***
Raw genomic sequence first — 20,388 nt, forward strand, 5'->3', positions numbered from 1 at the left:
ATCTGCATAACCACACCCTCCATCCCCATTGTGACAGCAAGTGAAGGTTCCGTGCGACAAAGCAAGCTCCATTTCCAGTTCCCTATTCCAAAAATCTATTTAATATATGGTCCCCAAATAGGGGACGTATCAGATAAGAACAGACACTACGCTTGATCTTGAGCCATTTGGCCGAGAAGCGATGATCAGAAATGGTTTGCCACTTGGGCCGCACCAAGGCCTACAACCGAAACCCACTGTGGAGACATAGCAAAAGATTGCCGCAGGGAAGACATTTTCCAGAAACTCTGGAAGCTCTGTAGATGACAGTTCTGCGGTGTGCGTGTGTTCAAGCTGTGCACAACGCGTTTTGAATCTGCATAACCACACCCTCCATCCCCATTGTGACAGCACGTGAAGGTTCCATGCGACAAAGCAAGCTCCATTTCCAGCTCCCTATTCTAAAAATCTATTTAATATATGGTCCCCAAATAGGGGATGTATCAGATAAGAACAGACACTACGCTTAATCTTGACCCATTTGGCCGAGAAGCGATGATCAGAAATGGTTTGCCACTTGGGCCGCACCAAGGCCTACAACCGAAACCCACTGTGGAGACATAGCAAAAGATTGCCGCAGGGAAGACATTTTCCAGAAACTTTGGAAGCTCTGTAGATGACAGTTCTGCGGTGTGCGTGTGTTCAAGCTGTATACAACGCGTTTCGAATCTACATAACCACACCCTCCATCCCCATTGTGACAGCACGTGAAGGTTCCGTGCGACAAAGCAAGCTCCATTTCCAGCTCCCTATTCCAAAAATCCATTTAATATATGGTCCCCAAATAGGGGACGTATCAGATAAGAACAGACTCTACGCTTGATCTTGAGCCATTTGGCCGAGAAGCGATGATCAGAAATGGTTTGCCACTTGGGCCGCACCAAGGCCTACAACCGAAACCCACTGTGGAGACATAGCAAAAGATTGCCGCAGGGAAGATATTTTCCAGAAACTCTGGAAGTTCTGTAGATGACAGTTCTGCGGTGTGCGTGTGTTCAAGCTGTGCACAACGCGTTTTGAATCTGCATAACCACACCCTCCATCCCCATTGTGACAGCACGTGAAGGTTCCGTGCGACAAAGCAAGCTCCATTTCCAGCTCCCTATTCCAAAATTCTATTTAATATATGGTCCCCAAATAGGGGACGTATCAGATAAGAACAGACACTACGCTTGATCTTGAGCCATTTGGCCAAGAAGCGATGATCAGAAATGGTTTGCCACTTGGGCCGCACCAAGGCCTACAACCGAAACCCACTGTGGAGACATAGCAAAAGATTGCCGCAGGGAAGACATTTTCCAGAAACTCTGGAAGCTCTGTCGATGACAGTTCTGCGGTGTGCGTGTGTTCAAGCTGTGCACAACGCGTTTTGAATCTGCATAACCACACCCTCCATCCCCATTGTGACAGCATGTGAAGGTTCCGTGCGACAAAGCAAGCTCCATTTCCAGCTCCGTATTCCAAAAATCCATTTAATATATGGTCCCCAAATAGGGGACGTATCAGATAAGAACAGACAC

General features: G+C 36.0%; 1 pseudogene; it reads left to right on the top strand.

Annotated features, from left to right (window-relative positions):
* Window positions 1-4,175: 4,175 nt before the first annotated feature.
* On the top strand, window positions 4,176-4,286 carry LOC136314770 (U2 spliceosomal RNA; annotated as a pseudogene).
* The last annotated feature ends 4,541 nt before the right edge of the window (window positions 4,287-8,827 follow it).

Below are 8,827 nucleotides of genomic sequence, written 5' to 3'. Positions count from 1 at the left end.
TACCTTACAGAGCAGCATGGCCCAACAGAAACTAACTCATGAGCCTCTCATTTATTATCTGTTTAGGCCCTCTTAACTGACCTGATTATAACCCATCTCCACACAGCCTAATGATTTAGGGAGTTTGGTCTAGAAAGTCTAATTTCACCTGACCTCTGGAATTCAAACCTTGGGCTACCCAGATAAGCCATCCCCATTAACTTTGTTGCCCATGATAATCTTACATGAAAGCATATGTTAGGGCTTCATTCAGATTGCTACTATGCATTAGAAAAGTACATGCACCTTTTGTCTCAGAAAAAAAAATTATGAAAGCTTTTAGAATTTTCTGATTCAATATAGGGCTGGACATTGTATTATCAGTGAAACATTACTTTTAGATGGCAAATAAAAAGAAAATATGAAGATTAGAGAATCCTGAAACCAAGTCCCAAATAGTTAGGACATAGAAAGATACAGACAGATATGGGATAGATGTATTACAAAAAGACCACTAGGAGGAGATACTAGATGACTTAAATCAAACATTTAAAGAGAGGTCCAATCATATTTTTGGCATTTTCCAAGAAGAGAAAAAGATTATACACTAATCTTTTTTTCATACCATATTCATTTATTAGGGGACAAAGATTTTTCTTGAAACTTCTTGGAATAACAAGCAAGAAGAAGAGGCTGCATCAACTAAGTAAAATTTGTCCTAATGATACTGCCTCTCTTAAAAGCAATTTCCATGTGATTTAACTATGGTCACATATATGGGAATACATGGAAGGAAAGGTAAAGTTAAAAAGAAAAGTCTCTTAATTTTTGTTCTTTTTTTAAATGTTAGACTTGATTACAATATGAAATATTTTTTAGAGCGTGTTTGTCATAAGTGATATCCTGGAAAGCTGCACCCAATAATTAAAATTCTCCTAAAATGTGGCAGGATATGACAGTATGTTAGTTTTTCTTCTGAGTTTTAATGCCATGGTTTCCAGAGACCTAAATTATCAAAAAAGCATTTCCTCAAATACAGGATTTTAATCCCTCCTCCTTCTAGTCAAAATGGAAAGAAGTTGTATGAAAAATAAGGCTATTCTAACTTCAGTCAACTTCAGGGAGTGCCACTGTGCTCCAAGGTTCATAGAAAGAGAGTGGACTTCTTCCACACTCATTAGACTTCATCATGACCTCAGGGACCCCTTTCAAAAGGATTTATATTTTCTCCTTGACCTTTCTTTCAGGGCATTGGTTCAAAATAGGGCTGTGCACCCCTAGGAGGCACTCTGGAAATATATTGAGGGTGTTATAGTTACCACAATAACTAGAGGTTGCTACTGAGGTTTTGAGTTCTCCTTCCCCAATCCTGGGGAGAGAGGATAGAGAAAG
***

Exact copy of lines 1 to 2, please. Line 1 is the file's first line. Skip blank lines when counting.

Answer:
Raw genomic sequence first — 20,388 nt, forward strand, 5'->3', positions numbered from 1 at the left:
ATCTGCATAACCACACCCTCCATCCCCATTGTGACAGCAAGTGAAGGTTCCGTGCGACAAAGCAAGCTCCATTTCCAGTTCCCTATTCCAAAAATCTATTTAATATATGGTCCCCAAATAGGGGACGTATCAGATAAGAACAGACACTACGCTTGATCTTGAGCCATTTGGCCGAGAAGCGATGATCAGAAATGGTTTGCCACTTGGGCCGCACCAAGGCCTACAACCGAAACCCACTGTGGAGACATAGCAAAAGATTGCCGCAGGGAAGACATTTTCCAGAAACTCTGGAAGCTCTGTAGATGACAGTTCTGCGGTGTGCGTGTGTTCAAGCTGTGCACAACGCGTTTTGAATCTGCATAACCACACCCTCCATCCCCATTGTGACAGCACGTGAAGGTTCCATGCGACAAAGCAAGCTCCATTTCCAGCTCCCTATTCTAAAAATCTATTTAATATATGGTCCCCAAATAGGGGATGTATCAGATAAGAACAGACACTACGCTTAATCTTGACCCATTTGGCCGAGAAGCGATGATCAGAAATGGTTTGCCACTTGGGCCGCACCAAGGCCTACAACCGAAACCCACTGTGGAGACATAGCAAAAGATTGCCGCAGGGAAGACATTTTCCAGAAACTTTGGAAGCTCTGTAGATGACAGTTCTGCGGTGTGCGTGTGTTCAAGCTGTATACAACGCGTTTCGAATCTACATAACCACACCCTCCATCCCCATTGTGACAGCACGTGAAGGTTCCGTGCGACAAAGCAAGCTCCATTTCCAGCTCCCTATTCCAAAAATCCATTTAATATATGGTCCCCAAATAGGGGACGTATCAGATAAGAACAGACTCTACGCTTGATCTTGAGCCATTTGGCCGAGAAGCGATGATCAGAAATGGTTTGCCACTTGGGCCGCACCAAGGCCTACAACCGAAACCCACTGTGGAGACATAGCAAAAGATTGCCGCAGGGAAGATATTTTCCAGAAACTCTGGAAGTTCTGTAGATGACAGTTCTGCGGTGTGCGTGTGTTCAAGCTGTGCACAACGCGTTTTGAATCTGCATAACCACACCCTCCATCCCCATTGTGACAGCACGTGAAGGTTCCGTGCGACAAAGCAAGCTCCATTTCCAGCTCCCTATTCCAAAATTCTATTTAATATATGGTCCCCAAATAGGGGACGTATCAGATAAGAACAGACACTACGCTTGATCTTGAGCCATTTGGCCAAGAAGCGATGATCAGAAATGGTTTGCCACTTGGGCCGCACCAAGGCCTACAACCGAAACCCACTGTGGAGACATAGCAAAAGATTGCCGCAGGGAAGACATTTTCCAGAAACTCTGGAAGCTCTGTCGATGACAGTTCTGCGGTGTGCGTGTGTTCAAGCTGTGCACAACGCGTTTTGAATCTGCATAACCACACCCTCCATCCCCATTGTGACAGCATGTGAAGGTTCCGTGCGACAAAGCAAGCTCCATTTCCAGCTCCGTATTCCAAAAATCCATTTAATATATGGTCCCCAAATAGGGGACGTATCAGATAAGAACAGACAC